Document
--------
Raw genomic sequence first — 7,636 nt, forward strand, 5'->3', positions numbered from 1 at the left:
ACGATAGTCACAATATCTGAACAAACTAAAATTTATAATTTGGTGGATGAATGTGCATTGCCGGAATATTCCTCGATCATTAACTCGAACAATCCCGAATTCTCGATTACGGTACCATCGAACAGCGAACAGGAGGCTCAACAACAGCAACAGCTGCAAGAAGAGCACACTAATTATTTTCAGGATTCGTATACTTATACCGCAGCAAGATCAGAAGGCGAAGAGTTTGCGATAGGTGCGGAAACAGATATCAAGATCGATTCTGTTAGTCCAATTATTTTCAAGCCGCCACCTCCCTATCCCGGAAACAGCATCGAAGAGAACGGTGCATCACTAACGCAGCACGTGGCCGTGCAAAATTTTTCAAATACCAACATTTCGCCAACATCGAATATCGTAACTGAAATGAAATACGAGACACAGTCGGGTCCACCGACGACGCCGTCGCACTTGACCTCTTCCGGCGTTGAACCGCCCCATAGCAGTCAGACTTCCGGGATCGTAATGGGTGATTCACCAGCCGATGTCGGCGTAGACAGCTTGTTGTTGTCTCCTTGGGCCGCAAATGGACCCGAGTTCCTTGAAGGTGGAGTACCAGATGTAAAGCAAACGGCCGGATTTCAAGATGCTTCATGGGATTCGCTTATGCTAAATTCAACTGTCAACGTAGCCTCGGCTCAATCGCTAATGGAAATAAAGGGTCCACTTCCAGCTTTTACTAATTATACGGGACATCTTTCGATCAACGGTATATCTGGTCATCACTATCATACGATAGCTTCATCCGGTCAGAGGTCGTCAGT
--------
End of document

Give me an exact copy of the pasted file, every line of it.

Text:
Raw genomic sequence first — 7,636 nt, forward strand, 5'->3', positions numbered from 1 at the left:
ACGATAGTCACAATATCTGAACAAACTAAAATTTATAATTTGGTGGATGAATGTGCATTGCCGGAATATTCCTCGATCATTAACTCGAACAATCCCGAATTCTCGATTACGGTACCATCGAACAGCGAACAGGAGGCTCAACAACAGCAACAGCTGCAAGAAGAGCACACTAATTATTTTCAGGATTCGTATACTTATACCGCAGCAAGATCAGAAGGCGAAGAGTTTGCGATAGGTGCGGAAACAGATATCAAGATCGATTCTGTTAGTCCAATTATTTTCAAGCCGCCACCTCCCTATCCCGGAAACAGCATCGAAGAGAACGGTGCATCACTAACGCAGCACGTGGCCGTGCAAAATTTTTCAAATACCAACATTTCGCCAACATCGAATATCGTAACTGAAATGAAATACGAGACACAGTCGGGTCCACCGACGACGCCGTCGCACTTGACCTCTTCCGGCGTTGAACCGCCCCATAGCAGTCAGACTTCCGGGATCGTAATGGGTGATTCACCAGCCGATGTCGGCGTAGACAGCTTGTTGTTGTCTCCTTGGGCCGCAAATGGACCCGAGTTCCTTGAAGGTGGAGTACCAGATGTAAAGCAAACGGCCGGATTTCAAGATGCTTCATGGGATTCGCTTATGCTAAATTCAACTGTCAACGTAGCCTCGGCTCAATCGCTAATGGAAATAAAGGGTCCACTTCCAGCTTTTACTAATTATACGGGACATCTTTCGATCAACGGTATATCTGGTCATCACTATCATACGATAGCTTCATCCGGTCAGAGGTCGTCAGT